So, it’s serious business working around that giant magnet. That’s why it’s important for people to carefully fill out the screening sheet and also for those who operate the machines to understand their power. Rocha gives examples to new staffers to show what the magnet can do.

In one, he puts metal paper clips into a plastic container with a lid, wraps it with tape so the lid won’t fly off and the container won’t scratch the MRI machine.

“Then I have them hold onto the cup and walk slowly toward the MRI machine, and it just rips the cup out of their hands,” Rocha says. “It gives them that visual, a tactile sense of how strong that magnet really is.”

How strong is it? About 30,000 to 60,000 times stronger than the Earth’s gravitational pull, depending on the size of the magnet.

Those gradient coils within the machine get energized with electricity and vibrate, making different noises depending on how they’re being used for imaging sequences by the technologist.

“Each sequence has its own pulsing. And each sequence lasts three or four minutes,” Rocha says. “So you’ll hear the same repetitious sound for three to four minutes. Then it will stop. Then you will have a different rhythmic pulse sound.”

Keeping track of time in the tube by the number of songs

That’s kind of how I keep track of how long I’ve been in the tube. I figure an average song lasts three to five minutes. So I keep track of the number of songs in my head and figure about where I am in an imaging process.

You don’t have to have music in there. But most people do, according to Rocha.

“Some people have a very particular kind of music they want to listen to, or some just have you throw on some oldies or ‘50s music,” he says.

The technologist can speak to the person in the MRI machine through the headphones. And some people like to be talked to regularly throughout the process.

“I’ve had them where every time a sequence would stop, I’d say ‘OK, now we’re going to have another one for three or four minutes,” he says.

In some MRI’s there’s even a video system with sort of “periscope goggles” you can put over your eyes and watch a video during the scan. Monument doesn’t have that.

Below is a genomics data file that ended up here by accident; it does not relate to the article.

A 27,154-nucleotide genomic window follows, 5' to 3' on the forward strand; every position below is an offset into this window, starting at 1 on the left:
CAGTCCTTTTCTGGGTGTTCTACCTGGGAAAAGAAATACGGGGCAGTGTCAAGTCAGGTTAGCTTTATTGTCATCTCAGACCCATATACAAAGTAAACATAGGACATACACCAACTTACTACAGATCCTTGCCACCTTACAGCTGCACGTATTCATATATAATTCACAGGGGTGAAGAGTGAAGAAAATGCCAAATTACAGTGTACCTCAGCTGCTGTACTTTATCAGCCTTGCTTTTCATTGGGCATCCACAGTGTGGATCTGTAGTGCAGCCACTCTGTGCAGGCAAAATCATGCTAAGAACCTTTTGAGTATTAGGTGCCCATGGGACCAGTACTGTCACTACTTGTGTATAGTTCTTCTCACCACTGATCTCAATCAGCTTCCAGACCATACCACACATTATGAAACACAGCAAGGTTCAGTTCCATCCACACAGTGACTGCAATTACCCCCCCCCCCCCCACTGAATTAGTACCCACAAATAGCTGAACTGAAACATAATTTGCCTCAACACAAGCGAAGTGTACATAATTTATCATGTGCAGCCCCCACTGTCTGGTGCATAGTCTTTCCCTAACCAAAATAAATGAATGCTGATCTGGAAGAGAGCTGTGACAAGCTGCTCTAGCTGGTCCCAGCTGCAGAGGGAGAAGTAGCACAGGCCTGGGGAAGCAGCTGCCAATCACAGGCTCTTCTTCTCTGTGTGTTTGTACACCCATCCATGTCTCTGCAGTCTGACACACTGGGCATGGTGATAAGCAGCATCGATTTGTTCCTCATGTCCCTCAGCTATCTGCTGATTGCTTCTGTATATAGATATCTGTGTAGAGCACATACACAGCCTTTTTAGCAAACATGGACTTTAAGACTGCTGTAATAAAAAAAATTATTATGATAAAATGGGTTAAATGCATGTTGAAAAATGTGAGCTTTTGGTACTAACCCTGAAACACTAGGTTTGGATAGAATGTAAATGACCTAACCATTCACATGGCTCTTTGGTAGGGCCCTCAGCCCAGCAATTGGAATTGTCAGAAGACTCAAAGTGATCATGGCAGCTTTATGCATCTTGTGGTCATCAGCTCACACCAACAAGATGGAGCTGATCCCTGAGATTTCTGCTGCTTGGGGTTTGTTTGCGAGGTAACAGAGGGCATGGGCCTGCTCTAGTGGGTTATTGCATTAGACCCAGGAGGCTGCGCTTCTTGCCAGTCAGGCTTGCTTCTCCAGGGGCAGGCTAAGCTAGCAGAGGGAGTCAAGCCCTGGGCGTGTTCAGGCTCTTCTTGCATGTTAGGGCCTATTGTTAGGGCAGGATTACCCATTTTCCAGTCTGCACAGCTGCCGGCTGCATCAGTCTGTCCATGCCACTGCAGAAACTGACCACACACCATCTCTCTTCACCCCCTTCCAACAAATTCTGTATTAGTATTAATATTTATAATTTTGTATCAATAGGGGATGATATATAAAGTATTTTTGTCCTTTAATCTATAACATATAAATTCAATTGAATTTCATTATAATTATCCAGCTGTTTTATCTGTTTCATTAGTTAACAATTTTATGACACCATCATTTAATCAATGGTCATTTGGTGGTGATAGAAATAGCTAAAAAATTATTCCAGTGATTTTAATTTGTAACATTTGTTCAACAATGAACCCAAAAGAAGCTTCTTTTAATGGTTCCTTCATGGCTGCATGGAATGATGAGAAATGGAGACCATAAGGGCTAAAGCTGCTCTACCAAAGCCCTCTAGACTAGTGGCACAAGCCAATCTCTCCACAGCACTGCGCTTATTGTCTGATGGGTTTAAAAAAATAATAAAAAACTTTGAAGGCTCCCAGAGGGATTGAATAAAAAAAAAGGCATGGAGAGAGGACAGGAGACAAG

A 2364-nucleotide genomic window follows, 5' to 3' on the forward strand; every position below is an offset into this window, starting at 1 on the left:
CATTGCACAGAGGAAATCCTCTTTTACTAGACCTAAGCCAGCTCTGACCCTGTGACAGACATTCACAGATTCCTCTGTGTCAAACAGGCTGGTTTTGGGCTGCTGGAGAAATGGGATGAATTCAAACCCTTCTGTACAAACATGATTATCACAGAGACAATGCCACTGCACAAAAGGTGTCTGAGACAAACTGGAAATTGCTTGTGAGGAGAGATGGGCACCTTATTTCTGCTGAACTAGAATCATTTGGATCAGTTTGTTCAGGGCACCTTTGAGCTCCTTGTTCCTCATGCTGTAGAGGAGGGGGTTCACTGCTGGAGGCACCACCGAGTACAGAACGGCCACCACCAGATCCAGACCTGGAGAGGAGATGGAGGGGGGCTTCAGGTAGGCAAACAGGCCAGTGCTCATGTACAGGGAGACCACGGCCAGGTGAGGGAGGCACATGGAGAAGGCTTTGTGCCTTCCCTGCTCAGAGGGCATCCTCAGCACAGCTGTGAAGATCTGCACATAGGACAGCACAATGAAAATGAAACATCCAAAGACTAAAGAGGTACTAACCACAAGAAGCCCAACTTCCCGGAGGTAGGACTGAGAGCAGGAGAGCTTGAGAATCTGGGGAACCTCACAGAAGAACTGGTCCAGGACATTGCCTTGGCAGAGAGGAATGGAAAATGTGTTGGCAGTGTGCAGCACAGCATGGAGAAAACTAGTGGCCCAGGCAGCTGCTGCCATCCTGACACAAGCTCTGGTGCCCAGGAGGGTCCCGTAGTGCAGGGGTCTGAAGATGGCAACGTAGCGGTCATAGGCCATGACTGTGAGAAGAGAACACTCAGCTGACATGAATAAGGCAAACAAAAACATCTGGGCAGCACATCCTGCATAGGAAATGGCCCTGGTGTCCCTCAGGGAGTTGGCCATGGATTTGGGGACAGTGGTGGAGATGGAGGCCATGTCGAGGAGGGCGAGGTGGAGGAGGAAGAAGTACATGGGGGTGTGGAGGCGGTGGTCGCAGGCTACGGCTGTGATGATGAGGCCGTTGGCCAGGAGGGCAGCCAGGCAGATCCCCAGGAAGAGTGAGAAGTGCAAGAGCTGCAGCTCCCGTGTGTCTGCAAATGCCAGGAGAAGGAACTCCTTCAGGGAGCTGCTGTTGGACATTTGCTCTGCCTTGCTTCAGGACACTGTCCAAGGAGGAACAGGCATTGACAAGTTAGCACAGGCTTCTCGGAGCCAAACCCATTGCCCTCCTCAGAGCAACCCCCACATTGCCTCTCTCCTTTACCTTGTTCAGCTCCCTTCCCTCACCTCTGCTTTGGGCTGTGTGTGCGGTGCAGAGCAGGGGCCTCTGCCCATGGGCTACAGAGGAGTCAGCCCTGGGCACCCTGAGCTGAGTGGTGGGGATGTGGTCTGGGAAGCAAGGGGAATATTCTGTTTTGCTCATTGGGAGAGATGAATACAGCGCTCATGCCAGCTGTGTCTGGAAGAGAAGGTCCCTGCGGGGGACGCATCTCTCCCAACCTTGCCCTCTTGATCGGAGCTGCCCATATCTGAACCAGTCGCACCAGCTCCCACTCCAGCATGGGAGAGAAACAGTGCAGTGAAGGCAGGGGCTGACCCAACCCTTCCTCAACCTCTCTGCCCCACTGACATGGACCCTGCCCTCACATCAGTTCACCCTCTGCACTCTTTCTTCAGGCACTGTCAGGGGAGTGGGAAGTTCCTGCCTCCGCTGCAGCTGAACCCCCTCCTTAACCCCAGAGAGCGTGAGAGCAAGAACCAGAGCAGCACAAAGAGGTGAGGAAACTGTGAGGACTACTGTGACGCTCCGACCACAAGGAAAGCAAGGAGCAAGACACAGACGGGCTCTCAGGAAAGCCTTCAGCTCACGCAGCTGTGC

About five percent of those who have MRI’s need to be sedated, because of claustrophobia. And if someone can’t be sedated for some reason, or if they’re too big — more than 500 pounds, say — they might need other imaging options.

Those could include so-called open MRIs, which Monument doesn’t have in Rapid City.

“With open MRI’s you have two magnets set up like a hamburger bun with you in the middle, so you lose that complete circle and the magnetic strength is much less,” Rocha says. “It affects image quality and takes longer to do the same type of scan.”

The nice thing about MRIs is they don’t expose you to any radiation. But sometimes they can affect the inner ear a bit and leave you feeling a little dizzy or light-headed. I feel a little that when I come out of the tube, but mostly, I think because I’ve been lying flat on my back for half an hour or so.

I’ll be seeing my local neurologist in a couple of weeks to talk about the most recent MRI and whether I’ll need another one in six months or a year to continue monitoring the lesion in my brain.

Which would mean another trip into the tube, and some more rock’n.roll.

Or maybe next time I’ll go with some blues instead.

I’m pretty sure Stevie Ray Vaughan could get my mind off those weird sounds.